After Kushner Mangles Stockpile Law At Corona Presser, HHS Mangles Stockpile Website

(NICHOLAS KAMM/AFP/Getty Images)

“The notion of the federal stockpile was, it’s supposed to be our stockpile,” the nation’s First Son-in-Law lectured America’s governors from the White House podium yesterday. “It’s not supposed to be state stockpiles that they then use.”

That Jared Kushner is a regular polymath, equally conversant on topics as diverse as federalism, the opioid crisis, the Middle East peace process, and emergency management. Which is to say, he’s willing to hold forth at length on a multitude of sh*t he knows nothing about. And the nation’s emergency reserve supply chain is no exception.

As Law & Crime’s Aaron Keller notes, the government’s emergency stash of supplies isn’t the “federal stockpile” at all. It’s the Strategic National Stockpile, as described in 42 U.S. Code §247d–6b, and it belongs to the entire country.

The Secretary of Health and Human Services is responsible for maintaining a supply of “drugs, vaccines and other biological products, medical devices, and other supplies” sufficient to “provide for and optimize the emergency health security of the United States, including the emergency health security of children and other vulnerable populations, in the event of a bioterrorist attack or other public health emergency.” In case of such an emergency — say, for instance, a viral pandemic that crashes the American healthcare system — the Secretary shall “in consultation with Federal, State, and local officials, take into consideration the timing and location of special events, and the availability, deployment, dispensing, and administration of countermeasures.”

So, it’s not “our stockpile,” as the MBA Princeling so ineptly put it. It’s OUR STOCKPILE. It exists for the express purpose of being dispensed to the states in a national emergency. And up until this morning, the website for the Strategic National Reserve said exactly that. Here’s the landing page language from 9am:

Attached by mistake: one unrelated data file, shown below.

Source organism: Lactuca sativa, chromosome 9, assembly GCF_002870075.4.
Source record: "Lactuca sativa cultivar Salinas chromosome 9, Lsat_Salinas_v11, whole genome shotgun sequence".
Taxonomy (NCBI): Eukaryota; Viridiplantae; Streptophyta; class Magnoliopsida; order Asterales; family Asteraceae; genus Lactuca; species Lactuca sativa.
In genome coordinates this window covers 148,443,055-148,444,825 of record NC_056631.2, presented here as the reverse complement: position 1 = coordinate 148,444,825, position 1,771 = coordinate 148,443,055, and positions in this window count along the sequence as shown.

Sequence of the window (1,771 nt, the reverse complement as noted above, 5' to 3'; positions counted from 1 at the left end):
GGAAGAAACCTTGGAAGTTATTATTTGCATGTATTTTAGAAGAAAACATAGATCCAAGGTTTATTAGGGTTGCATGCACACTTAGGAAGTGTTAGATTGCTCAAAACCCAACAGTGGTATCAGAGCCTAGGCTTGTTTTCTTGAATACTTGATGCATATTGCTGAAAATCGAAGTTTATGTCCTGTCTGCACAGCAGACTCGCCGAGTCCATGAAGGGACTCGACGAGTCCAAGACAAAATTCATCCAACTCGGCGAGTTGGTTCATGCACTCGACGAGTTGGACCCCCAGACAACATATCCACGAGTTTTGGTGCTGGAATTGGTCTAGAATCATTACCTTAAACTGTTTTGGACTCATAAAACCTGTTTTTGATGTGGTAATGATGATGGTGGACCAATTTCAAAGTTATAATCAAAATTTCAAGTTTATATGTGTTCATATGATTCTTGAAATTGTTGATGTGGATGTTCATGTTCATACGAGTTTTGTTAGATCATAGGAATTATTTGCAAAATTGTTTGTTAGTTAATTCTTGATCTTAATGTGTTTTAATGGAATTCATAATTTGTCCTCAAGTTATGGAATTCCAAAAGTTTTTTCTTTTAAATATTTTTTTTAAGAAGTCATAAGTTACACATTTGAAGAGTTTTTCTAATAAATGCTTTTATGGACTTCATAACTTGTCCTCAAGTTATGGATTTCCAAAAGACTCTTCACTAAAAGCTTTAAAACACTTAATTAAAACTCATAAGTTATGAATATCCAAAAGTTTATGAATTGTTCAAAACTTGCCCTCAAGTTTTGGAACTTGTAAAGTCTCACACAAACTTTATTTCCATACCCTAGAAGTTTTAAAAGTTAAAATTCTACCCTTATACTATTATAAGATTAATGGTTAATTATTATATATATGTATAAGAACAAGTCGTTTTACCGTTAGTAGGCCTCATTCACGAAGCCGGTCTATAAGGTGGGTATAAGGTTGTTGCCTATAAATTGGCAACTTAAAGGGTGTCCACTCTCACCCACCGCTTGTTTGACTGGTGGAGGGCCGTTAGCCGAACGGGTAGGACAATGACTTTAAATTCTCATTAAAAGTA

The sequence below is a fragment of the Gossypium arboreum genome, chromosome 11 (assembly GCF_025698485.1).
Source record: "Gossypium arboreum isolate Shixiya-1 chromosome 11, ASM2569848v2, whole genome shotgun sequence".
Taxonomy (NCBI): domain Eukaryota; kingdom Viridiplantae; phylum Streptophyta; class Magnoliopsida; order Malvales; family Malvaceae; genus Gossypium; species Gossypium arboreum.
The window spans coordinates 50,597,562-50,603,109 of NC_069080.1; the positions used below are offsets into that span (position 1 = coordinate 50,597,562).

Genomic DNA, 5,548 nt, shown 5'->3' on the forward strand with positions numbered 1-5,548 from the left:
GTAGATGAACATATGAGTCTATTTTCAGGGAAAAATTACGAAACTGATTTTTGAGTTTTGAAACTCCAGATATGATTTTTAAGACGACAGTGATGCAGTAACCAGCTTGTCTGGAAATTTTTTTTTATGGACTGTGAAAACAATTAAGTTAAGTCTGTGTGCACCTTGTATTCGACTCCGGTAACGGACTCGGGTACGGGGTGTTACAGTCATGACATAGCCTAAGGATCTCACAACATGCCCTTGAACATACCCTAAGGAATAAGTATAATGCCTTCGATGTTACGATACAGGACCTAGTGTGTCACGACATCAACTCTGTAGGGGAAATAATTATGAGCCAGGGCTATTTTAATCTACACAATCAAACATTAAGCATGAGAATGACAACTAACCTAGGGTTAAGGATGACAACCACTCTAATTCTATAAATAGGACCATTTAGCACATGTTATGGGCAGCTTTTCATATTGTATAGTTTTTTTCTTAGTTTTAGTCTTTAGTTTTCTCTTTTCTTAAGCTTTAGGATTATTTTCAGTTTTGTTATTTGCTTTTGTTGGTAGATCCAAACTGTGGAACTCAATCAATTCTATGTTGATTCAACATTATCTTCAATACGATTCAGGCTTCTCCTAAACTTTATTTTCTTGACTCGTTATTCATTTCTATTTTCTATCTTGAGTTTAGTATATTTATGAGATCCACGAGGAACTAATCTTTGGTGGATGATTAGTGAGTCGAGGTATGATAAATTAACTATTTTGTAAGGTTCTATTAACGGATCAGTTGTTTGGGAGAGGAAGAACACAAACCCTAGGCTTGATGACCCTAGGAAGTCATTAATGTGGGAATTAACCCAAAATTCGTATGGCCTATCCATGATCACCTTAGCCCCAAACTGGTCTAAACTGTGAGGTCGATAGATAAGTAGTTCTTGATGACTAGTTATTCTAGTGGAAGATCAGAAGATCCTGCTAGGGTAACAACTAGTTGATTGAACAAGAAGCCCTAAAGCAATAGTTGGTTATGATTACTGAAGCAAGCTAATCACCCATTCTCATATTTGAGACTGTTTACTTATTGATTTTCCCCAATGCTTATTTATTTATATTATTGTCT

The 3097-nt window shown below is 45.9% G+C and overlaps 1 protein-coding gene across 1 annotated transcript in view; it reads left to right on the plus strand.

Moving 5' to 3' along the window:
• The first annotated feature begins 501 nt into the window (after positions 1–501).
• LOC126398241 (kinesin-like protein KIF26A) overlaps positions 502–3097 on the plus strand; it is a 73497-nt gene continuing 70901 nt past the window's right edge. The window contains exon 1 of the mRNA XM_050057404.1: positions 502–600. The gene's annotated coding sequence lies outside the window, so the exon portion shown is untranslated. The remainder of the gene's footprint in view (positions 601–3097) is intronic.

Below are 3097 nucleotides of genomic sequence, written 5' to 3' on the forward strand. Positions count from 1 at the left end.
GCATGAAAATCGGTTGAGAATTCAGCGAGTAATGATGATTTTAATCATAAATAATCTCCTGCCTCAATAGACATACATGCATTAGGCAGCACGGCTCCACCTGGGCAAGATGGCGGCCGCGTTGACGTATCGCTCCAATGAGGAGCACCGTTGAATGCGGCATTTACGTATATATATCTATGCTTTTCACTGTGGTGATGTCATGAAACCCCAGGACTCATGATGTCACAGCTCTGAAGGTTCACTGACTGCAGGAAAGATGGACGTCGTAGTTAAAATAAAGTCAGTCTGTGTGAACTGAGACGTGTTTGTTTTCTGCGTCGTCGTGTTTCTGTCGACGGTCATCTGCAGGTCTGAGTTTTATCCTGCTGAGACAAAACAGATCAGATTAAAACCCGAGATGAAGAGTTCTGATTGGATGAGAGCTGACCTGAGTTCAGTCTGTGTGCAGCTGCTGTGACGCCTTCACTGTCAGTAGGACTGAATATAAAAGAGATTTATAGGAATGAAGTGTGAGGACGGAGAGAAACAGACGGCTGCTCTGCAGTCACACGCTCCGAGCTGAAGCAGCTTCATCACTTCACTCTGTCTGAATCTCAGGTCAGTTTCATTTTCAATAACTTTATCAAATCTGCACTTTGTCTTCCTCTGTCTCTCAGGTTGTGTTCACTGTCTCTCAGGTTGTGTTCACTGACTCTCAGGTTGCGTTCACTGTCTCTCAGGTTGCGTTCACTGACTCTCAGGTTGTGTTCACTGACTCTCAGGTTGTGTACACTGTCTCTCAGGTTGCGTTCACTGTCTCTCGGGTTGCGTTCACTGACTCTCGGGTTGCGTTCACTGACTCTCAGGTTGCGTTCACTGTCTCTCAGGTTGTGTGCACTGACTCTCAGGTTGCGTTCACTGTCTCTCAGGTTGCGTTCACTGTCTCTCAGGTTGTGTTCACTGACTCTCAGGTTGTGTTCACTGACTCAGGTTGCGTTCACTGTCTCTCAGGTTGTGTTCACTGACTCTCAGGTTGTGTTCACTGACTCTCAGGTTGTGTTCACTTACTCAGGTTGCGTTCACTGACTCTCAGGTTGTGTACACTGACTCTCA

Strategic National Stockpile is the nation’s largest supply of life-saving pharmaceuticals and medical supplies for use in a public health emergency severe enough to cause local supplies to run out.

When state, local, tribal, and territorial responders request federal assistance to support their response efforts, the stockpile ensures that the right medicines and supplies get to those who need them most during an emergency. Organized for scalable response to a variety of public health threats, this repository contains enough supplies to respond to multiple large-scale emergencies simultaneously.

And here’s how it reads now:

The Strategic National Stockpile’s role is to supplement state and local supplies during public health emergencies. Many states have products stockpiled, as well. The supplies, medicines, and devices for life-saving care contained in the stockpile can be used as a short-term stopgap buffer when the immediate supply of adequate amounts of these materials may not be immediately available.

Receipts courtesy of CNN’s indefatigable Daniel Dale:

The new arglebargle about supplementing the states and use as a “short-term stopgap buffer” may be consistent with Trump’s protests that the federal government doesn’t want to be a “shipping clerk” for the states. But it’s not remotely consistent with actual federal law. Because congress is often dysfunctional, but no one in their right mind would force the states to bid against each other, driving up the price of supplies during a national emergency.

But, as is so often the case in the Trump administration, reality and law must give way to fantasy and dogma. So the website gets memory-holed, and the states compete against each other to see whose citizens get ventilators that will keep them alive.

Jared, you’re doin’ a heckuva a job.

Jared Kushner Bungled the Law Which Requires an Emergency Stockpile of Medical Supplies [Law & Crime]
HHS Website Changes Strategic National Stockpile Definition, Now Fits Kushner’s Legally Dubious Description [Law & Crime]


Elizabeth Dye lives in Baltimore where she writes about law and politics.



Source link